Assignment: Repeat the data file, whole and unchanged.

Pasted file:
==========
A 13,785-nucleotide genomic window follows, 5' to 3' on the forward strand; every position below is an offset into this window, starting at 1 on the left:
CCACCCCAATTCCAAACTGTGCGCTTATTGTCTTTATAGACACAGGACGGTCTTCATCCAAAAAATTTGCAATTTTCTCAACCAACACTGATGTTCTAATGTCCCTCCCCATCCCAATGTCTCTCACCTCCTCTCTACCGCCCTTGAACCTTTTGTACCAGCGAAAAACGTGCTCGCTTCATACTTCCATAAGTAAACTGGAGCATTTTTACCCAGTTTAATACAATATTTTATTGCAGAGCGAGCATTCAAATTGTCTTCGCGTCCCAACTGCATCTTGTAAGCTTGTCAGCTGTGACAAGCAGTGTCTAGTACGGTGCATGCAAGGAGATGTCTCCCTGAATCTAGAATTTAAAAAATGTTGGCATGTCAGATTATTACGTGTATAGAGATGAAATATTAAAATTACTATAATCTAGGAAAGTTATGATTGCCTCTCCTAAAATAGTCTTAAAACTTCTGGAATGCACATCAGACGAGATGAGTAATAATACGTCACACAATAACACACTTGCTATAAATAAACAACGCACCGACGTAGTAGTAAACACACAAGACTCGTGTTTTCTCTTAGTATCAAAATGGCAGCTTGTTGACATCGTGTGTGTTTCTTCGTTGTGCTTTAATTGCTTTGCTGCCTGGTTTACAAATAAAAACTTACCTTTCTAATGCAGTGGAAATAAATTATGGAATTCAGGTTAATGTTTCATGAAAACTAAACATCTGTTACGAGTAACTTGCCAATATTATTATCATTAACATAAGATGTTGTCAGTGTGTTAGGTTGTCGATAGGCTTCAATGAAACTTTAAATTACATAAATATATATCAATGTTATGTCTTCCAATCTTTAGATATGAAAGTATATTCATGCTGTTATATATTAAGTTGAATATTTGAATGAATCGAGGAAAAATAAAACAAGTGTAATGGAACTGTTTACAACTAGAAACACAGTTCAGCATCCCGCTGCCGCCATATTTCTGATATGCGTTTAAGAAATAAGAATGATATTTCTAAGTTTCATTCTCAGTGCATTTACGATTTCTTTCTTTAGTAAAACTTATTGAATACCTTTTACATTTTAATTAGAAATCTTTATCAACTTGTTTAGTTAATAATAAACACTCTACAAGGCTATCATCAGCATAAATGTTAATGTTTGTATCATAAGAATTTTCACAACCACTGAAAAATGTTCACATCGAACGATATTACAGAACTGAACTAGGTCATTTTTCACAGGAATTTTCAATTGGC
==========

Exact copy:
A 13,785-nucleotide genomic window follows, 5' to 3' on the forward strand; every position below is an offset into this window, starting at 1 on the left:
CCACCCCAATTCCAAACTGTGCGCTTATTGTCTTTATAGACACAGGACGGTCTTCATCCAAAAAATTTGCAATTTTCTCAACCAACACTGATGTTCTAATGTCCCTCCCCATCCCAATGTCTCTCACCTCCTCTCTACCGCCCTTGAACCTTTTGTACCAGCGAAAAACGTGCTCGCTTCATACTTCCATAAGTAAACTGGAGCATTTTTACCCAGTTTAATACAATATTTTATTGCAGAGCGAGCATTCAAATTGTCTTCGCGTCCCAACTGCATCTTGTAAGCTTGTCAGCTGTGACAAGCAGTGTCTAGTACGGTGCATGCAAGGAGATGTCTCCCTGAATCTAGAATTTAAAAAATGTTGGCATGTCAGATTATTACGTGTATAGAGATGAAATATTAAAATTACTATAATCTAGGAAAGTTATGATTGCCTCTCCTAAAATAGTCTTAAAACTTCTGGAATGCACATCAGACGAGATGAGTAATAATACGTCACACAATAACACACTTGCTATAAATAAACAACGCACCGACGTAGTAGTAAACACACAAGACTCGTGTTTTCTCTTAGTATCAAAATGGCAGCTTGTTGACATCGTGTGTGTTTCTTCGTTGTGCTTTAATTGCTTTGCTGCCTGGTTTACAAATAAAAACTTACCTTTCTAATGCAGTGGAAATAAATTATGGAATTCAGGTTAATGTTTCATGAAAACTAAACATCTGTTACGAGTAACTTGCCAATATTATTATCATTAACATAAGATGTTGTCAGTGTGTTAGGTTGTCGATAGGCTTCAATGAAACTTTAAATTACATAAATATATATCAATGTTATGTCTTCCAATCTTTAGATATGAAAGTATATTCATGCTGTTATATATTAAGTTGAATATTTGAATGAATCGAGGAAAAATAAAACAAGTGTAATGGAACTGTTTACAACTAGAAACACAGTTCAGCATCCCGCTGCCGCCATATTTCTGATATGCGTTTAAGAAATAAGAATGATATTTCTAAGTTTCATTCTCAGTGCATTTACGATTTCTTTCTTTAGTAAAACTTATTGAATACCTTTTACATTTTAATTAGAAATCTTTATCAACTTGTTTAGTTAATAATAAACACTCTACAAGGCTATCATCAGCATAAATGTTAATGTTTGTATCATAAGAATTTTCACAACCACTGAAAAATGTTCACATCGAACGATATTACAGAACTGAACTAGGTCATTTTTCACAGGAATTTTCAATTGGC